Good news from the first lady of the CNB. Zamrazliová sees that inflation is running out of breath

Inflation, which has been in the double digits for several months, is eating away at people’s wages. According to the new CNB Vice-Governor Eva Zamrazilová, asking for an addition is logical, but counterproductive. “It’s understandable, but short-sighted, because in a year the person could be out of a place.”

In addition, companies will write higher wage costs into the final price of products and inflation will be endless, according to her. “If it turns out that companies were forced to increase wages by more than five to seven percent, then we have a wage-inflationary spiral. The manufacturer has to write that increase into the price,” Zamrazilová describes.

In July, consumer prices rose on average by 17.5 percent year-on-year. The next shock will come in the fall. “I don’t want to rule out that inflation will be in the twenties. But the round number is not that important. The essential thing is that inflation is already in double digits and that it is already extremely high,” said the economist, who began her new mandate at the central bank in July under the leadership of new head Aleš Michl.

August can be quieter

According to the vice-governor, however, it is already evident in some places that inflation is beginning to weaken. “Inflation is running out of its own driving force. A significant part of domestic demand pressures will no longer be the main factor influencing inflation,” Zamrazilová told SZ Byznys.

Headless shopping is already slowing down in several sectors. Expensive energy and food forces people to save where possible. “Expenditure on essential goods such as housing and food will crowd out expenditure on superfluous goods such as footwear, clothing, furniture and household appliances. And prices are already stabilizing in these segments. August could be calmer,” predicts the vice-governor.

While there is no room for optimism for gas prices, the development is more positive for another important item – petrol and diesel. “For example, fuel costs around 40 crowns today, while the Czech Statistical Office reported almost 50 crowns for July,” reminded Eva Zamrazilová.

The real purchasing power of the Czechs has decreased, loans for households and companies are no longer given out “on a conveyor belt”. There is less money in the economy. That is also why the CNB Board decided at its last meeting not to raise the basic interest rate this time.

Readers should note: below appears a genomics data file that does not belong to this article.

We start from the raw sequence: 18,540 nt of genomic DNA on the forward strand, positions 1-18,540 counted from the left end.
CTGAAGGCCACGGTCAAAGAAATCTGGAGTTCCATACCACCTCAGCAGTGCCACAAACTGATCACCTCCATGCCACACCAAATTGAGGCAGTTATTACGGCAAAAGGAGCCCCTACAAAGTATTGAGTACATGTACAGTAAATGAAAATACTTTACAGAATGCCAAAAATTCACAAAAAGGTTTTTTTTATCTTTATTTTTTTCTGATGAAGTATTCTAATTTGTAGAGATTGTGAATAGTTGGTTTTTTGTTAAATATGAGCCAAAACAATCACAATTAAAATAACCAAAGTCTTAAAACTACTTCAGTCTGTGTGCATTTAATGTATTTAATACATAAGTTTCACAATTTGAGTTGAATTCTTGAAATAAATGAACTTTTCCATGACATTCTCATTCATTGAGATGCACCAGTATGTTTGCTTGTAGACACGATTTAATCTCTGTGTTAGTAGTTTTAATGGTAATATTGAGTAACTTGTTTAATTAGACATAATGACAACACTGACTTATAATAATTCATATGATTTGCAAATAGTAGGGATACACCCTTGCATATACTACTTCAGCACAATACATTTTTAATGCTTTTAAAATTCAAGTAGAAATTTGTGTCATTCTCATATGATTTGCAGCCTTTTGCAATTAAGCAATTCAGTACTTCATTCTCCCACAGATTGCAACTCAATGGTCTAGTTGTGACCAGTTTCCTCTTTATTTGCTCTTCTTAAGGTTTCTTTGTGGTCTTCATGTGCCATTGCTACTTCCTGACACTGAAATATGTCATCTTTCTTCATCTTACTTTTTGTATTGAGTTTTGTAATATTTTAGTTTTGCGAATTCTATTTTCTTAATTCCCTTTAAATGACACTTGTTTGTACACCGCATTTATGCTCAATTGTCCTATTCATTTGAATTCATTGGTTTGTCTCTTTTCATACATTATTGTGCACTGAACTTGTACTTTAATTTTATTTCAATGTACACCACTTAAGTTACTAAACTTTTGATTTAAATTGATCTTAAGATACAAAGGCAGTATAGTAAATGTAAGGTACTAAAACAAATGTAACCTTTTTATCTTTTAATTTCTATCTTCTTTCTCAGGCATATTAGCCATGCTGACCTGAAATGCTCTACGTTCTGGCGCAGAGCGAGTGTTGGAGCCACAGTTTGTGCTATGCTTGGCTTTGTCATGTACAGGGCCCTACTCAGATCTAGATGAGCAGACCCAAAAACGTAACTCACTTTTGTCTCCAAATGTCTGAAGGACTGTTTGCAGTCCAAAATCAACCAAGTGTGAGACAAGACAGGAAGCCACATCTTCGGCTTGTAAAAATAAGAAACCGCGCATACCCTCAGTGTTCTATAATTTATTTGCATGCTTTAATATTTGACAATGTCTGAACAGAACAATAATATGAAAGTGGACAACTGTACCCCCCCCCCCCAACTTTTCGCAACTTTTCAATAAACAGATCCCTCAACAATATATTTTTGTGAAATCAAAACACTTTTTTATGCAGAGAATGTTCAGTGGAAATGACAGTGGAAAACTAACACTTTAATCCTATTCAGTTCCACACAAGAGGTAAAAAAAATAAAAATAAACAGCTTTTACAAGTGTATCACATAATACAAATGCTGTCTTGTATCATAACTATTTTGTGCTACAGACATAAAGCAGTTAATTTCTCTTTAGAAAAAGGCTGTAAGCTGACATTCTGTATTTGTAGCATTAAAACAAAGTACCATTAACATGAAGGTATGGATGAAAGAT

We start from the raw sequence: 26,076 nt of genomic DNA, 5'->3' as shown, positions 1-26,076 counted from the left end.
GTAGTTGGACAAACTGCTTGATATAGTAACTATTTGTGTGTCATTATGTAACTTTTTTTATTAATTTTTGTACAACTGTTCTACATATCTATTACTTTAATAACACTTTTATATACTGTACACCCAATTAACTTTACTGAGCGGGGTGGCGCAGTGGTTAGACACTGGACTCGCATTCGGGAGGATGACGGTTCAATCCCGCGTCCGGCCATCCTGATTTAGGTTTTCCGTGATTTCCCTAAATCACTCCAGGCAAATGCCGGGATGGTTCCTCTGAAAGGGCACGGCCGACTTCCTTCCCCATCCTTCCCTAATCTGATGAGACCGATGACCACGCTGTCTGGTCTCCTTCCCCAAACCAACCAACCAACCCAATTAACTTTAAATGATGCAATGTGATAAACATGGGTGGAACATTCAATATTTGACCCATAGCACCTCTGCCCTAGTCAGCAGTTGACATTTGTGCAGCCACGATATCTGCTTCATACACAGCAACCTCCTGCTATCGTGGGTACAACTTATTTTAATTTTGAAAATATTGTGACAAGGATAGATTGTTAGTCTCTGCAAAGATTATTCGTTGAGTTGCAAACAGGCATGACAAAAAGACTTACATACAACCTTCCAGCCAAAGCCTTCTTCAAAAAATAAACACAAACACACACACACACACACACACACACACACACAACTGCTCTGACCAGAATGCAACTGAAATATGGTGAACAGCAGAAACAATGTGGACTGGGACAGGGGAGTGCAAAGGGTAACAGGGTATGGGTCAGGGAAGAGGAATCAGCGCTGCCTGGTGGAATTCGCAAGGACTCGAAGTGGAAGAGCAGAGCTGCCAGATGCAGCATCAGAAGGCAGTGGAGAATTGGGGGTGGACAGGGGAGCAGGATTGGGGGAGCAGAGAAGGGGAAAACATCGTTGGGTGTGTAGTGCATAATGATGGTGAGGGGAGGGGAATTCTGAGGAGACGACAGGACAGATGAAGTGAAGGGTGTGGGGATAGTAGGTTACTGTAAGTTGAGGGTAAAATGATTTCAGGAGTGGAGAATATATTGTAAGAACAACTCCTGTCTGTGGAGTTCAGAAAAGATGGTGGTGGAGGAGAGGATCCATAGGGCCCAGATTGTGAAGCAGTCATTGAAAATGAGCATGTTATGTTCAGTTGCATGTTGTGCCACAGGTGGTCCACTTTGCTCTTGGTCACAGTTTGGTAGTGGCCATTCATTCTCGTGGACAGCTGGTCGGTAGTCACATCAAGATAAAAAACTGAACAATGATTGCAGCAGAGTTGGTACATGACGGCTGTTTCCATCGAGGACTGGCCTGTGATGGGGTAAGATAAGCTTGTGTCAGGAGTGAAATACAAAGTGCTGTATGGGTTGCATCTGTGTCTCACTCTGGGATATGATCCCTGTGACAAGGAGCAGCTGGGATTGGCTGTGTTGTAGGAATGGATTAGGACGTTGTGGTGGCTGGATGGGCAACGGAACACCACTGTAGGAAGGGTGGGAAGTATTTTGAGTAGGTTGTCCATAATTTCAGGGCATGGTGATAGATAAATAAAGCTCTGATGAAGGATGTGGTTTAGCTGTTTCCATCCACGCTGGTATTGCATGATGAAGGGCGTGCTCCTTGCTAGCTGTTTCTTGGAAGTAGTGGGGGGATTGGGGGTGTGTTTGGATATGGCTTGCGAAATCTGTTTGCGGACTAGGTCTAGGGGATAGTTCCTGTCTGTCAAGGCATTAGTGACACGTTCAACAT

After a long series of increases, it left it at seven percent. If wages were to rise more sharply, they may go up again, Zamrazilová admitted.

Back to normal? Late next year

“It was a very difficult decision. There are a number of pro-inflationary factors, but also some anti-inflationary factors. I carefully considered them and decided on stability,” said the vice-governor to the council’s vote. Only two of the seven-member council, Marek Mora and Tomáš Holub, voted for an increase in the basic repo rate.

According to Eva Zamrazilová, the path to two percent inflation, which the CNB considers optimal, will still be long. “We will have to endure it for at least a year. The journey is unpleasant for all households, because here we have a very high share of energy in the consumption basket, which is the case in poorer economies. Added to this is a large proportion of food.”

We should already see inflation of around five percent by the end of 2023. “At the end of next year, inflation should reach three percent. But it will depend on the course of the war,” predicts the vice-governor.

Among European countries, the Czechia is also among the “champions” in terms of inflation. Only the Baltic states had higher values ​​in July.

Eva Zamrazilová

  • Since July, she has been the vice-governor of the CNB.
  • She was the chairwoman of the National Budget Council from 2018 to mid-2022.
  • In the years 2008 to 2014, she was a member of the banking board of the CNB.
  • From 2014 to 2018, she worked as the chief economist of the Czech Banking Association.
  • He lectures on macroeconomic analysis at the University of Economics.